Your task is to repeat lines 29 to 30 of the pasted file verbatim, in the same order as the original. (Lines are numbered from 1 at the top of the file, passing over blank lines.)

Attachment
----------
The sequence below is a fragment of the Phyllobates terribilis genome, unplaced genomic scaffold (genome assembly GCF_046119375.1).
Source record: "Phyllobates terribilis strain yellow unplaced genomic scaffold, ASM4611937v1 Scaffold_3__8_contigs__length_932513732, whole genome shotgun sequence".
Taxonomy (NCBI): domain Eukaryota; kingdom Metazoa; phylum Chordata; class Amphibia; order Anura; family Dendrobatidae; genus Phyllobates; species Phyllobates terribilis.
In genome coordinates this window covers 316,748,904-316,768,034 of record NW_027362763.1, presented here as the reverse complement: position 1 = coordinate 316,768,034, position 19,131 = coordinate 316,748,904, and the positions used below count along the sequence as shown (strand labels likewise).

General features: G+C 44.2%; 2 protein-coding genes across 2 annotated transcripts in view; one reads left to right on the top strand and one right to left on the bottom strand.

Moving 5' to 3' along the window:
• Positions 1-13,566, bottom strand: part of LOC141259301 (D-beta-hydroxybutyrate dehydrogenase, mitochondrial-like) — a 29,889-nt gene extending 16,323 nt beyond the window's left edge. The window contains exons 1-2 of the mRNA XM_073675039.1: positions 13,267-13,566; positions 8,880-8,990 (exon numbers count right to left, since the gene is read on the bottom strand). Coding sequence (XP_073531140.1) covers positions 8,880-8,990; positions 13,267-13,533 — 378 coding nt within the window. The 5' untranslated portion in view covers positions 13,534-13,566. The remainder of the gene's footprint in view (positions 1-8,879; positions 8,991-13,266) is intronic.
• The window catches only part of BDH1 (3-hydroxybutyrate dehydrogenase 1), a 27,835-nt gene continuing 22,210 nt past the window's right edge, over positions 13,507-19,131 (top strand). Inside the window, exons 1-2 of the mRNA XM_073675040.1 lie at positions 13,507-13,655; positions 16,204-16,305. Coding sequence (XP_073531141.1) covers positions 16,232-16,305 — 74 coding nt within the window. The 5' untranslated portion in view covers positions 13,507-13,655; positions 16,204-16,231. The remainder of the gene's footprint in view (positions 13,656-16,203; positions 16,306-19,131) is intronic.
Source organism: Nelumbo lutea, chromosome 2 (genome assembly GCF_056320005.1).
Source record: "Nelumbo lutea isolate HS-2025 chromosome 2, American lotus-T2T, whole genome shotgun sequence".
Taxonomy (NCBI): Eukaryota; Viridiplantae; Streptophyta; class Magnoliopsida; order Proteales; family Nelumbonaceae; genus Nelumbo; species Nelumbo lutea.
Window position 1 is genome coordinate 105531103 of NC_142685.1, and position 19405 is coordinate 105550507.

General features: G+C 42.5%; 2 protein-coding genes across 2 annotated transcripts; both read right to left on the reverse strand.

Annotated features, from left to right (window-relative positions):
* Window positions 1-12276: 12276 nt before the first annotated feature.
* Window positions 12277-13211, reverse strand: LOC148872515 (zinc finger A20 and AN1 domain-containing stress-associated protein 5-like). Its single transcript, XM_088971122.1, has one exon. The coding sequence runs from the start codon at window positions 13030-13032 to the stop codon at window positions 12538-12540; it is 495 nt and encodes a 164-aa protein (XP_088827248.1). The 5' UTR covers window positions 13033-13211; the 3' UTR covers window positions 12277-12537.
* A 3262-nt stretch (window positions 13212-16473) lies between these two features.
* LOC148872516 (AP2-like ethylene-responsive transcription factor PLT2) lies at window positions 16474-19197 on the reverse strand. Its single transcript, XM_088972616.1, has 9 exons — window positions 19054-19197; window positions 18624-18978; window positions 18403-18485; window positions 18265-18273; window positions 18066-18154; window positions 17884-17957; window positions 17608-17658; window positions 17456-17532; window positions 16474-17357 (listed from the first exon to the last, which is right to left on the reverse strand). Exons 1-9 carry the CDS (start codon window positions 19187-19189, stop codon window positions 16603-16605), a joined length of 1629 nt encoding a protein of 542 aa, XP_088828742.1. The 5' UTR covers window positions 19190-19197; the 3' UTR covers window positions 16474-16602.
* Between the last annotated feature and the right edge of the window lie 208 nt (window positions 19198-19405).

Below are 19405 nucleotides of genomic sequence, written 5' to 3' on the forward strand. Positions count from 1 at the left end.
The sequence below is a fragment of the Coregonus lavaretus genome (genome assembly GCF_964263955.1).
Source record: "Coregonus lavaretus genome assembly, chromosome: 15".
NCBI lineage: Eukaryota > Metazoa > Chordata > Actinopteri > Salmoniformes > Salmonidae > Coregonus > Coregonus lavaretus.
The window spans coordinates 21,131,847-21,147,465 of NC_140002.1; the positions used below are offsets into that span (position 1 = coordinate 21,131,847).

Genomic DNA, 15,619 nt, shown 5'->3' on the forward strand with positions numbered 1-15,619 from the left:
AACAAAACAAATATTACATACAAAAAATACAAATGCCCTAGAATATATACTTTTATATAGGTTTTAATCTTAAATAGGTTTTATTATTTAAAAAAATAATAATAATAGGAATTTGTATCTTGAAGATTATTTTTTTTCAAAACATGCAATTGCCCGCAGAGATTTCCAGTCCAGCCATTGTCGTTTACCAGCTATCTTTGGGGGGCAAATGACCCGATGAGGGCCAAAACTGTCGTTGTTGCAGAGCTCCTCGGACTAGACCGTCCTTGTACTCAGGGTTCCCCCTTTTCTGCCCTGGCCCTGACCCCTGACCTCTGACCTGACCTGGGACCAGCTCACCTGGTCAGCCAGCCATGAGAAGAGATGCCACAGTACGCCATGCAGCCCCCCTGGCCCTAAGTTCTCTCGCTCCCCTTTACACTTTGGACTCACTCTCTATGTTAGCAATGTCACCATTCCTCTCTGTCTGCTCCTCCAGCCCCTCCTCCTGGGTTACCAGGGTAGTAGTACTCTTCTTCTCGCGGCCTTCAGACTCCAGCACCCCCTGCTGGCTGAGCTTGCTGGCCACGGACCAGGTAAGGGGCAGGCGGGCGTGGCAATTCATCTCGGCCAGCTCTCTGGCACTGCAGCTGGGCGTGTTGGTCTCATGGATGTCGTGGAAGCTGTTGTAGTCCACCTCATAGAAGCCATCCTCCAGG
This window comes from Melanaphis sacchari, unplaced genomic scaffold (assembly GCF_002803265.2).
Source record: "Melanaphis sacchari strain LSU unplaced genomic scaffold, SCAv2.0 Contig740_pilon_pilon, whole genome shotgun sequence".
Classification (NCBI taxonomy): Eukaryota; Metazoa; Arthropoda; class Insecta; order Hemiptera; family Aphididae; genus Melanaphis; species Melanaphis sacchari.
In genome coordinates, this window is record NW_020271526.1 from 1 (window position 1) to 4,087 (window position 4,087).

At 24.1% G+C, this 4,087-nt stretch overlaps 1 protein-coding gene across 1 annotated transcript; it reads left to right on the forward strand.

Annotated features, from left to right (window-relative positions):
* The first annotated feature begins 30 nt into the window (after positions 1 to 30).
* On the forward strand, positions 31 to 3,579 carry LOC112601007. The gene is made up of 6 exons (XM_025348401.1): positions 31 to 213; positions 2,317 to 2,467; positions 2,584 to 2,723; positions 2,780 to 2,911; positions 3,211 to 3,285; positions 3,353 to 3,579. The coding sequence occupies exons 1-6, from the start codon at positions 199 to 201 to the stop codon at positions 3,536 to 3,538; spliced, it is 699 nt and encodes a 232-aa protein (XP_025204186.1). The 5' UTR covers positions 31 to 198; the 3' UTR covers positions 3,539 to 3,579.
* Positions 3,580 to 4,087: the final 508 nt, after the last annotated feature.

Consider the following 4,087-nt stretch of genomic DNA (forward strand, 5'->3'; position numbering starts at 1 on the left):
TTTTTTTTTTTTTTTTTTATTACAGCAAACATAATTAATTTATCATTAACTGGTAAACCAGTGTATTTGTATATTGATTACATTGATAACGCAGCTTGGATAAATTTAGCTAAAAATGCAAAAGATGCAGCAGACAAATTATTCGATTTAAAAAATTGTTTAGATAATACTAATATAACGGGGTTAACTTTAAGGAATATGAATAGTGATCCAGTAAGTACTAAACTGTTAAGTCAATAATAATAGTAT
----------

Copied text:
Classification (NCBI taxonomy): Eukaryota; Metazoa; Arthropoda; class Insecta; order Hemiptera; family Aphididae; genus Melanaphis; species Melanaphis sacchari.
In genome coordinates, this window is record NW_020271526.1 from 1 (window position 1) to 4,087 (window position 4,087).